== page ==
Each issue we shall be running a series of Henrybits that are not found in his book about the nine cloned cartoon characters who inhabit a surreal world nearly as insane as mine...

Kev Rowland
THE TWENTY COMMITTEE A Lifeblood Psalm (INDIE)        
One of the major benefits of being involved with a site such as is that I am sometimes approached by a band that have seen some of my reviews, asking whether I would be interested in writing about their latest album. Such is the case with The Twenty Committee who was only formed in 2012, but have already released their debut album.

Now, I am a recent member of the Crossover Team so wasn’t involved when these guys were submitted, but I can see totally why my colleagues voted to include these guys in that subgenre, as they are mixing pop sensibilities (think Coldplay) with progressive (think Gentle Giant) with rock (think John Miles and City Boy).
The result is something that is complex, simple, yet stacked full of melodies and vocal harmonies that many bands would give their eye teeth for. I am always a sucker for a good key change, and the use of that technique in “How Wonderful” provides an added sense of drama that has already seen twin lead vocals, twin lead guitars, being driven along by piano with the whole band just firing. In many ways it reminds me of the first time I came across Salem Hill, with the same sense of constrained power that gives them a real edge. There are loads of nuances and frills just thrown in that add to the overall sound and feel, and the more I play it the more I like it. Although they don’t contain the menace and angst of Discipline, they definitely have something in common with them in the way that a pure piano sound is so important to much of what they do.
In many ways it is quite commercial, and these guys definitely understand late Seventies melodic rock (without ever falling into the sappiness of mass AOR). Whatever song I am listening to is the favourite, and the main question to ask is given that they have delivered this so quickly what have they got left? I know that at the end of the year this is going to be sitting comfortably inside my Top Ten. For more details visit
THE MUGSHOTS  Love, Lust and Revenge  (BLACK WIDOW)
The Mugshots are an Italian rock group who state that their influences are primarily Alice Cooper, along with The Stranglers and The Misfits. The quintet from Brescia have already released two albums and several EPs, which is presumably one of the reasons why they were to attract Dick Wagner to be involved as producer. He has certainly assisted with getting a very authentic Alice feel to the band, although this is the side of Alice that is all about controlled melody and hooks as opposed to bombast.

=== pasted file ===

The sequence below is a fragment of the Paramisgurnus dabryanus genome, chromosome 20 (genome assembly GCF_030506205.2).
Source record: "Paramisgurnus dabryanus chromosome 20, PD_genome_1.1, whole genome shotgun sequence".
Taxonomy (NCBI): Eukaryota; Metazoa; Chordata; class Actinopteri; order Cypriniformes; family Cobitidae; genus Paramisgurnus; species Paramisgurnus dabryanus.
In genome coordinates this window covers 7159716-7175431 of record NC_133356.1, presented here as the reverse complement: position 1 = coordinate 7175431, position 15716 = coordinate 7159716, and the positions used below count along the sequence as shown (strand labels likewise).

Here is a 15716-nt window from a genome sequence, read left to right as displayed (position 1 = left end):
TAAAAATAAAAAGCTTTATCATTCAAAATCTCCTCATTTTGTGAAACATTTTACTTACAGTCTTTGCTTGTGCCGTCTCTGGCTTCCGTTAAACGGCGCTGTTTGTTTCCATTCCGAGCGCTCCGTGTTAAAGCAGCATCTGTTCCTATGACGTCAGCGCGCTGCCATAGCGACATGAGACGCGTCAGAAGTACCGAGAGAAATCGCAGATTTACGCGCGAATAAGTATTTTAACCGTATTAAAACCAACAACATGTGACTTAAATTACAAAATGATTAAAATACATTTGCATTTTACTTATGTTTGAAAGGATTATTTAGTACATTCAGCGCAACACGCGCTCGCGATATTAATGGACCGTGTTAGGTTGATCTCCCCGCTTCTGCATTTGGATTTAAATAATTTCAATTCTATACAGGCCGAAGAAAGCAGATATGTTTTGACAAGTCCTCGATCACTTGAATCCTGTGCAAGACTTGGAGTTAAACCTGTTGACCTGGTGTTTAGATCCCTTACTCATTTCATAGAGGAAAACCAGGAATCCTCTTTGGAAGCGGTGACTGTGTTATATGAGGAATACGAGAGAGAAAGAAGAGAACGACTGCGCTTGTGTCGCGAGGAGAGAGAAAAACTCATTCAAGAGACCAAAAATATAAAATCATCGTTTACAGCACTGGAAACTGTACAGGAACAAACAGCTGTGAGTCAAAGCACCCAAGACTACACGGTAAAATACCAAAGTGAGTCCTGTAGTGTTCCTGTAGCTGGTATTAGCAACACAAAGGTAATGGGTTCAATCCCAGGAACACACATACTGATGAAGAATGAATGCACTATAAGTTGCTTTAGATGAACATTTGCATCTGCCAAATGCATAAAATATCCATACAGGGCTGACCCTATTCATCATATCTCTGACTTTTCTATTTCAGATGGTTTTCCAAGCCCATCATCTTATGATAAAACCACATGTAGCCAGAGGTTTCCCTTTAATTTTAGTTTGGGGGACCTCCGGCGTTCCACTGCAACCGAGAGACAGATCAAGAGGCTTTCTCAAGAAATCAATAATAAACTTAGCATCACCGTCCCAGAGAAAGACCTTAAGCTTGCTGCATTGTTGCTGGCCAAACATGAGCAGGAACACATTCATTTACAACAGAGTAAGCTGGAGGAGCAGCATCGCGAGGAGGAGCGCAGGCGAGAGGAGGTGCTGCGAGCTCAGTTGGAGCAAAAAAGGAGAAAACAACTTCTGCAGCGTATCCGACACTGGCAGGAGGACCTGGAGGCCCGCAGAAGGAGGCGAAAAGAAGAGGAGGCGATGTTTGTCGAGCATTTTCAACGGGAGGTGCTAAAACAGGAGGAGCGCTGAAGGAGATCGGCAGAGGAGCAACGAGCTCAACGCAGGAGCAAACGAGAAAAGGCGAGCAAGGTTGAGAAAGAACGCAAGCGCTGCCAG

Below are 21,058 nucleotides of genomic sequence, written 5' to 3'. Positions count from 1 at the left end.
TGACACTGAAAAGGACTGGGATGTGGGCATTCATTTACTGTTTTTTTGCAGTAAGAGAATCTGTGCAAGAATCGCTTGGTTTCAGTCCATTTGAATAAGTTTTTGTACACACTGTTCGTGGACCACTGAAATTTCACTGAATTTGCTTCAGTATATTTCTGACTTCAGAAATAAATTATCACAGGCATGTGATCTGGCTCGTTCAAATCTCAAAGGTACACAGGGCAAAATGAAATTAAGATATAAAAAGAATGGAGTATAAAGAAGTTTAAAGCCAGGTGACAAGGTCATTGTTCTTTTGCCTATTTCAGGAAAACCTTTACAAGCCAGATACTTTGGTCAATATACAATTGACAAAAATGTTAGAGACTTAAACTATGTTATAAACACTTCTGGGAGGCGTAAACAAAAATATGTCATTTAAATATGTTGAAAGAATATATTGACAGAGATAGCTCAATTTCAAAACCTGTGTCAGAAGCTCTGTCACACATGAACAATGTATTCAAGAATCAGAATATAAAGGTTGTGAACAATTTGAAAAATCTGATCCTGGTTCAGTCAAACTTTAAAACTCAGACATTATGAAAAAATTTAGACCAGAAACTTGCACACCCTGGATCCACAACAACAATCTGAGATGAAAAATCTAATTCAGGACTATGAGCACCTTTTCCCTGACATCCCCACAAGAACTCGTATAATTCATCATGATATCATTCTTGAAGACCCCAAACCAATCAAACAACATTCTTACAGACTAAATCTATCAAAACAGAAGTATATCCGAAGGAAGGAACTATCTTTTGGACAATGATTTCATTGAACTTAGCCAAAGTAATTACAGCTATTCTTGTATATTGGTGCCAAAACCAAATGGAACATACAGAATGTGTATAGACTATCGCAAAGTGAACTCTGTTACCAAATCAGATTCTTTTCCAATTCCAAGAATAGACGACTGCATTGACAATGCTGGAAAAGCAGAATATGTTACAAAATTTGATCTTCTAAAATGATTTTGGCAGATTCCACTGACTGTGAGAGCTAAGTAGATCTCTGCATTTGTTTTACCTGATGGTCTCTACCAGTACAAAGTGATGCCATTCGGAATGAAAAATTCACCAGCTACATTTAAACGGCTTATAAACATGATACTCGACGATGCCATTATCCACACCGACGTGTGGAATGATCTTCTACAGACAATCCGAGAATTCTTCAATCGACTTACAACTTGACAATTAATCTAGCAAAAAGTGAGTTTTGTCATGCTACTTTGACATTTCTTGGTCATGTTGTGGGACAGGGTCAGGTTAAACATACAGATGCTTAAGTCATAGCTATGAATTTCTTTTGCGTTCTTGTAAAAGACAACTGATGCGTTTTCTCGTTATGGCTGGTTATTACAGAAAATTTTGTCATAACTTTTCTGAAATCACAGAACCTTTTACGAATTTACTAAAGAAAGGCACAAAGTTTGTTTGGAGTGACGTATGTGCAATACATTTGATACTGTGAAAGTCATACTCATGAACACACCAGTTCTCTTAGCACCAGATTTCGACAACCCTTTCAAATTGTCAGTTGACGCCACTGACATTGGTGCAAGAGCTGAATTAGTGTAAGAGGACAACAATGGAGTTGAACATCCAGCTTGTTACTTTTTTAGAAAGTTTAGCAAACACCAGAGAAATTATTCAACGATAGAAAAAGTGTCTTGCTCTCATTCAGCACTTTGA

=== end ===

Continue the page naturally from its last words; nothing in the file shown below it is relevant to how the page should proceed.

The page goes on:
What many people still fail to appreciate with Alice Cooper is that over the years the band/singer have produced some stunning albums full of incredible songs. I have never seen Alice in concert, but I have plenty of his albums as I enjoy the music so much. 
It is this element that Dick has really brought to the fore, with the drums and guitar sound on “Curse The Moon” in particular sounding as if it is straight from ‘Billion Dollar Babies’.
But, these guys are doing much more than just a straight Alice copy and are bringing in elements that are much more progressive in certain aspects, with the result being a controlled melodic rock EP with plenty of piano and twists that is sure to interest a lot of people. It may not fit in with the style of music normally released by this label, but is a damn fine piece of work and I look forward with interest to see if the relationship with Dick will continue.
Skinflint, who were formed in 2005,) is a three piece African Heavy Metal band from Botswana consisting of Giuseppe Sbrana aka Juice (guitar/vocals), Kebonye Nkoloso aka Raskebo (bass) and Sandra Sbrana aka Hurricane Sandy (drums). They have toured and headlined festivals across Africa, as well as supporting acts such as Carcass. This is their fourth full-length album, but the first that has been made available as an official release as opposed to a CD-R. Their aim is to mix traditional heavy metal (which has been very influenced indeed by early Iron Maiden) with African lyrical ideas to create something that in many ways is different to the musical scene in their own country, and also different to the metal scene outside of Africa.

Raskebo is the person driving the main difference, as he is using a plectrum which gives the bass a very distinct sound, and is at the forefront in a manner not often heard outside of Maiden. It isn’t unusual for him to be taking the lead, or providing a direct harmony to Juice. They somehow manage to often produce a sound that really doesn’t sound like a trio as there is the impression of more guitars even though in reality they are not there. Juice has been listening a lot to Max Cavalera in terms of vocal approach, which gives the band a harder edge than the music actually deserves, as it is only when listening intently that one realises that in reality there isn’t anything incredibly special going on after all. There is no doubt that these are one of the top metal bands in Africa, but it doesn’t really translate into the wider world scene. This is okay, nothing more or less, but it is going to take more than this to enable them to break out of Botswana and make a real impact in America or Europe.